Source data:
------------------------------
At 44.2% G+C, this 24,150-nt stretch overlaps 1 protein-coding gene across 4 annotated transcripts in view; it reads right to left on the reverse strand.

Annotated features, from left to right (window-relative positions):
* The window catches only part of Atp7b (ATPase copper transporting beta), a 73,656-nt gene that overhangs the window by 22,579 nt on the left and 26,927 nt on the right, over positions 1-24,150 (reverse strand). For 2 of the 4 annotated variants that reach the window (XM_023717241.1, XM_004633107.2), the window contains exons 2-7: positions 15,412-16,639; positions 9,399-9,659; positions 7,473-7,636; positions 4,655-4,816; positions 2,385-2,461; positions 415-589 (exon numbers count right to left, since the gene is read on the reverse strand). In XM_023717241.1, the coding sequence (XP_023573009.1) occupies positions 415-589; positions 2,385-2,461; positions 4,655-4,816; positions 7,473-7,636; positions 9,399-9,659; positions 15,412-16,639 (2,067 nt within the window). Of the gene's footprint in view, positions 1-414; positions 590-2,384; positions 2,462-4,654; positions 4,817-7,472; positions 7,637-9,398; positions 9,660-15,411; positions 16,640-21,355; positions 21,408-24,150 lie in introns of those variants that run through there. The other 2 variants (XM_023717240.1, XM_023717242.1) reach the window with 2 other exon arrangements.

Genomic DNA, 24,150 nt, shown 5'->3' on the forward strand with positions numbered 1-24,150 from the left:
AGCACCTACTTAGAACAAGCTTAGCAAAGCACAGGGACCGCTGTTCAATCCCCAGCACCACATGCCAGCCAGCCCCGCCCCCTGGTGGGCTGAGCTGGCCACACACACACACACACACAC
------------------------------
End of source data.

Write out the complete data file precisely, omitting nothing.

At 44.2% G+C, this 24,150-nt stretch overlaps 1 protein-coding gene across 4 annotated transcripts in view; it reads right to left on the reverse strand.

Annotated features, from left to right (window-relative positions):
* The window catches only part of Atp7b (ATPase copper transporting beta), a 73,656-nt gene that overhangs the window by 22,579 nt on the left and 26,927 nt on the right, over positions 1-24,150 (reverse strand). For 2 of the 4 annotated variants that reach the window (XM_023717241.1, XM_004633107.2), the window contains exons 2-7: positions 15,412-16,639; positions 9,399-9,659; positions 7,473-7,636; positions 4,655-4,816; positions 2,385-2,461; positions 415-589 (exon numbers count right to left, since the gene is read on the reverse strand). In XM_023717241.1, the coding sequence (XP_023573009.1) occupies positions 415-589; positions 2,385-2,461; positions 4,655-4,816; positions 7,473-7,636; positions 9,399-9,659; positions 15,412-16,639 (2,067 nt within the window). Of the gene's footprint in view, positions 1-414; positions 590-2,384; positions 2,462-4,654; positions 4,817-7,472; positions 7,637-9,398; positions 9,660-15,411; positions 16,640-21,355; positions 21,408-24,150 lie in introns of those variants that run through there. The other 2 variants (XM_023717240.1, XM_023717242.1) reach the window with 2 other exon arrangements.

Genomic DNA, 24,150 nt, shown 5'->3' on the forward strand with positions numbered 1-24,150 from the left:
AGCACCTACTTAGAACAAGCTTAGCAAAGCACAGGGACCGCTGTTCAATCCCCAGCACCACATGCCAGCCAGCCCCGCCCCCTGGTGGGCTGAGCTGGCCACACACACACACACACACAC